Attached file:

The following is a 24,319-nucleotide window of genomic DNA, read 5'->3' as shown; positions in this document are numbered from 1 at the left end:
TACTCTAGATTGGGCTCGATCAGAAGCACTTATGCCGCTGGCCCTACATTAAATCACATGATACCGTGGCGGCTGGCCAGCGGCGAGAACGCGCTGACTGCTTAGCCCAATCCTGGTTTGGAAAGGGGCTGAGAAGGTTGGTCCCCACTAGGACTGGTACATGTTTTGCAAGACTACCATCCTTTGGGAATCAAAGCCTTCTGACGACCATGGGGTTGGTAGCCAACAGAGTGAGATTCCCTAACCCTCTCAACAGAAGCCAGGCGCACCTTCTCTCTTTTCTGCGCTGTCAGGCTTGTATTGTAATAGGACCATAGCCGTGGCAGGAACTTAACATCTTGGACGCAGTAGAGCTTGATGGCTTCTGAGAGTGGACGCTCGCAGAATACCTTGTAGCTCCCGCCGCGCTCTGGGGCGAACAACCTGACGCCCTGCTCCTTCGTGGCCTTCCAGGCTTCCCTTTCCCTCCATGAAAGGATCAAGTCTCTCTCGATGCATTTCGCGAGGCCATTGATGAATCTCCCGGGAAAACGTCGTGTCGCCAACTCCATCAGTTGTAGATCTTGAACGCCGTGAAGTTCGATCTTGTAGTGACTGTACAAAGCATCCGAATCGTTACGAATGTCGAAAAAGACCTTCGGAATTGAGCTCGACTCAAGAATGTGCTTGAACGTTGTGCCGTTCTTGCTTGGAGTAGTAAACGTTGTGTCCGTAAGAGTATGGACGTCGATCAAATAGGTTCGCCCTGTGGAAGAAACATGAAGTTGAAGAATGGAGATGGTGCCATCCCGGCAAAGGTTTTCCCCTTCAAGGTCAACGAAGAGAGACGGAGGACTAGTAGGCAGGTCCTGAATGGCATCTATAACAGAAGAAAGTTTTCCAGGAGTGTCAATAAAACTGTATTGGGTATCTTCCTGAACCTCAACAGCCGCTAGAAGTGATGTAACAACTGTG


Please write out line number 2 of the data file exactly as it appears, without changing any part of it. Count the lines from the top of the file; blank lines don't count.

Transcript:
TACTCTAGATTGGGCTCGATCAGAAGCACTTATGCCGCTGGCCCTACATTAAATCACATGATACCGTGGCGGCTGGCCAGCGGCGAGAACGCGCTGACTGCTTAGCCCAATCCTGGTTTGGAAAGGGGCTGAGAAGGTTGGTCCCCACTAGGACTGGTACATGTTTTGCAAGACTACCATCCTTTGGGAATCAAAGCCTTCTGACGACCATGGGGTTGGTAGCCAACAGAGTGAGATTCCCTAACCCTCTCAACAGAAGCCAGGCGCACCTTCTCTCTTTTCTGCGCTGTCAGGCTTGTATTGTAATAGGACCATAGCCGTGGCAGGAACTTAACATCTTGGACGCAGTAGAGCTTGATGGCTTCTGAGAGTGGACGCTCGCAGAATACCTTGTAGCTCCCGCCGCGCTCTGGGGCGAACAACCTGACGCCCTGCTCCTTCGTGGCCTTCCAGGCTTCCCTTTCCCTCCATGAAAGGATCAAGTCTCTCTCGATGCATTTCGCGAGGCCATTGATGAATCTCCCGGGAAAACGTCGTGTCGCCAACTCCATCAGTTGTAGATCTTGAACGCCGTGAAGTTCGATCTTGTAGTGACTGTACAAAGCATCCGAATCGTTACGAATGTCGAAAAAGACCTTCGGAATTGAGCTCGACTCAAGAATGTGCTTGAACGTTGTGCCGTTCTTGCTTGGAGTAGTAAACGTTGTGTCCGTAAGAGTATGGACGTCGATCAAATAGGTTCGCCCTGTGGAAGAAACATGAAGTTGAAGAATGGAGATGGTGCCATCCCGGCAAAGGTTTTCCCCTTCAAGGTCAACGAAGAGAGACGGAGGACTAGTAGGCAGGTCCTGAATGGCATCTATAACAGAAGAAAGTTTTCCAGGAGTGTCAATAAAACTGTATTGGGTATCTTCCTGAACCTCAACAGCCGCTAGAAGTGATGTAACAACTGTG